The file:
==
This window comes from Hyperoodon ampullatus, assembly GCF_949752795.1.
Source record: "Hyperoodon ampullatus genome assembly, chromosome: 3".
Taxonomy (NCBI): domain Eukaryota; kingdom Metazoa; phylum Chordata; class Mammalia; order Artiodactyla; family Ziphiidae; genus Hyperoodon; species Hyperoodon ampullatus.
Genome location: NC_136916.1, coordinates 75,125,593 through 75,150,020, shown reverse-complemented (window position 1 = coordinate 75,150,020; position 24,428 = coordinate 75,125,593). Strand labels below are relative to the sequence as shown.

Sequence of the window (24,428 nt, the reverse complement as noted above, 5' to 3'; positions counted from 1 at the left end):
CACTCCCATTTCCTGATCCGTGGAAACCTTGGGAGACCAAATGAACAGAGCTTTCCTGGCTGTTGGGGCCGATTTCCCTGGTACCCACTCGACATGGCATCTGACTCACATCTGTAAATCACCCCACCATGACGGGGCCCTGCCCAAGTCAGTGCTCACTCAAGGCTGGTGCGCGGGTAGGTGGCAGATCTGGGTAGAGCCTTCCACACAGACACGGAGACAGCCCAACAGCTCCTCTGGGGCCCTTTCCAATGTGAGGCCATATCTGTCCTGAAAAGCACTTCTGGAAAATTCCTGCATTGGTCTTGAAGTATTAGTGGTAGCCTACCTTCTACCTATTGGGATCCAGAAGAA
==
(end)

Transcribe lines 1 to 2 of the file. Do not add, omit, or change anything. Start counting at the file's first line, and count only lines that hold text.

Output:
This window comes from Hyperoodon ampullatus, assembly GCF_949752795.1.
Source record: "Hyperoodon ampullatus genome assembly, chromosome: 3".